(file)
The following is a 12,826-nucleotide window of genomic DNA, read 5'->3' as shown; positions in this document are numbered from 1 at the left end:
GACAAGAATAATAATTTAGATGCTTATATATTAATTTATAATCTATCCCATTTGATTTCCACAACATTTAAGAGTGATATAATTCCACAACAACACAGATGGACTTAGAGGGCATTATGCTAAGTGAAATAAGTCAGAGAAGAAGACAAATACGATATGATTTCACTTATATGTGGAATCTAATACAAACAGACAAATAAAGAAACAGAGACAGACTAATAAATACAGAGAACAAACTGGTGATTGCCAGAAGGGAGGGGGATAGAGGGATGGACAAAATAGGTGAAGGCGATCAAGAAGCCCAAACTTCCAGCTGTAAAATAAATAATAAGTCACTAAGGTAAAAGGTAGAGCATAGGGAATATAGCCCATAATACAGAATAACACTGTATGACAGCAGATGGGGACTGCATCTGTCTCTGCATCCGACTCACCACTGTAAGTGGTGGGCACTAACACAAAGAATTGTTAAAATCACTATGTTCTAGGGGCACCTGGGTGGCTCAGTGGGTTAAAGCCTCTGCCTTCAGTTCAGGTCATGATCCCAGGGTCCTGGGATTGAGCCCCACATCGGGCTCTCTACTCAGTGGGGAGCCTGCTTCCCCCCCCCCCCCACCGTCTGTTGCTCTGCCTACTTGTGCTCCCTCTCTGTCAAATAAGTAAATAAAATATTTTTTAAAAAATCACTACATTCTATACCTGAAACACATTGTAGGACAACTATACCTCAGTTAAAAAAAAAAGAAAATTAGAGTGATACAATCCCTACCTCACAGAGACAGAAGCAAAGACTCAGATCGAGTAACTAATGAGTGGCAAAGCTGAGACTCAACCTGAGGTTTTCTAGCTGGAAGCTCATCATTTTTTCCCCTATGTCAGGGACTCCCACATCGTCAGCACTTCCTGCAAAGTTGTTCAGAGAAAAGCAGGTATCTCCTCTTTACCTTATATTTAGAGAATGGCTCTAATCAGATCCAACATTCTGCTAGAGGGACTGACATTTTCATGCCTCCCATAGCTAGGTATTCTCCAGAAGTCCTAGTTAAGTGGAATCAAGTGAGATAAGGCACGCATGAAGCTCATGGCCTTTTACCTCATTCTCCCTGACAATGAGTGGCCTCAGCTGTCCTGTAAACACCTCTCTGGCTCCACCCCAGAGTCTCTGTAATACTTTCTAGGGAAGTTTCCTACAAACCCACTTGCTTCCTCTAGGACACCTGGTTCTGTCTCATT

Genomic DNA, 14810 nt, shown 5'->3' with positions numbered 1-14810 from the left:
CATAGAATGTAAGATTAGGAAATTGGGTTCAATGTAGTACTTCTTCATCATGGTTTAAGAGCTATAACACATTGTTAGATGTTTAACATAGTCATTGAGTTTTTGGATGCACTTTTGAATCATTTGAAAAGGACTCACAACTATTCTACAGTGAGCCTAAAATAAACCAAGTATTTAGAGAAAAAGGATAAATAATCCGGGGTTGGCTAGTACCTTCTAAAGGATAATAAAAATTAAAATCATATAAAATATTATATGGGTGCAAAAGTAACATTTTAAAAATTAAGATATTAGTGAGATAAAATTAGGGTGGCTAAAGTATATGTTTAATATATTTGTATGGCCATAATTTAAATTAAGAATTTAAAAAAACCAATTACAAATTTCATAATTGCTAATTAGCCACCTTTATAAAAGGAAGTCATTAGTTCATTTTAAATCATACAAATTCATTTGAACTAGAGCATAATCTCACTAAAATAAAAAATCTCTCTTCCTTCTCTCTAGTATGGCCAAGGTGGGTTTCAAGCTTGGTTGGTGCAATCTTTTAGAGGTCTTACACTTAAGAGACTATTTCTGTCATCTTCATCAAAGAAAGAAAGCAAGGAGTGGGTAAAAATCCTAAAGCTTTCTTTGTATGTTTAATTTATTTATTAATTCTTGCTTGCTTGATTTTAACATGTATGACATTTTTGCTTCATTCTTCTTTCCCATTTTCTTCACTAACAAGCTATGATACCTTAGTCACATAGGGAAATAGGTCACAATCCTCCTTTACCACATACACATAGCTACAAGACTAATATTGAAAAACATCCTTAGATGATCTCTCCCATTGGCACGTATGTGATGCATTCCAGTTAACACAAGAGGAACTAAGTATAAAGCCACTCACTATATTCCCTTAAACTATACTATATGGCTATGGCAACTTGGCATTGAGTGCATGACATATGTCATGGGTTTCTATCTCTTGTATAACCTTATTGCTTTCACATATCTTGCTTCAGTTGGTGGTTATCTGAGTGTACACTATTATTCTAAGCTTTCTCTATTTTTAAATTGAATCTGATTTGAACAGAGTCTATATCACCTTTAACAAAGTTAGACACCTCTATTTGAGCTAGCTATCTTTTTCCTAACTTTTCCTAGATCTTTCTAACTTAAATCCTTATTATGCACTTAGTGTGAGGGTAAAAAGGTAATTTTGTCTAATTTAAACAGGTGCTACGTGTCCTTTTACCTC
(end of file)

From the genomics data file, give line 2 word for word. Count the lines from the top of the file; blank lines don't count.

GACAAGAATAATAATTTAGATGCTTATATATTAATTTATAATCTATCCCATTTGATTTCCACAACATTTAAGAGTGATATAATTCCACAACAACACAGATGGACTTAGAGGGCATTATGCTAAGTGAAATAAGTCAGAGAAGAAGACAAATACGATATGATTTCACTTATATGTGGAATCTAATACAAACAGACAAATAAAGAAACAGAGACAGACTAATAAATACAGAGAACAAACTGGTGATTGCCAGAAGGGAGGGGGATAGAGGGATGGACAAAATAGGTGAAGGCGATCAAGAAGCCCAAACTTCCAGCTGTAAAATAAATAATAAGTCACTAAGGTAAAAGGTAGAGCATAGGGAATATAGCCCATAATACAGAATAACACTGTATGACAGCAGATGGGGACTGCATCTGTCTCTGCATCCGACTCACCACTGTAAGTGGTGGGCACTAACACAAAGAATTGTTAAAATCACTATGTTCTAGGGGCACCTGGGTGGCTCAGTGGGTTAAAGCCTCTGCCTTCAGTTCAGGTCATGATCCCAGGGTCCTGGGATTGAGCCCCACATCGGGCTCTCTACTCAGTGGGGAGCCTGCTTCCCCCCCCCCCCCACCGTCTGTTGCTCTGCCTACTTGTGCTCCCTCTCTGTCAAATAAGTAAATAAAATATTTTTTAAAAAATCACTACATTCTATACCTGAAACACATTGTAGGACAACTATACCTCAGTTAAAAAAAAAAGAAAATTAGAGTGATACAATCCCTACCTCACAGAGACAGAAGCAAAGACTCAGATCGAGTAACTAATGAGTGGCAAAGCTGAGACTCAACCTGAGGTTTTCTAGCTGGAAGCTCATCATTTTTTCCCCTATGTCAGGGACTCCCACATCGTCAGCACTTCCTGCAAAGTTGTTCAGAGAAAAGCAGGTATCTCCTCTTTACCTTATATTTAGAGAATGGCTCTAATCAGATCCAACATTCTGCTAGAGGGACTGACATTTTCATGCCTCCCATAGCTAGGTATTCTCCAGAAGTCCTAGTTAAGTGGAATCAAGTGAGATAAGGCACGCATGAAGCTCATGGCCTTTTACCTCATTCTCCCTGACAATGAGTGGCCTCAGCTGTCCTGTAAACACCTCTCTGGCTCCACCCCAGAGTCTCTGTAATACTTTCTAGGGAAGTTTCCTACAAACCCACTTGCTTCCTCTAGGACACCTGGTTCTGTCTCATT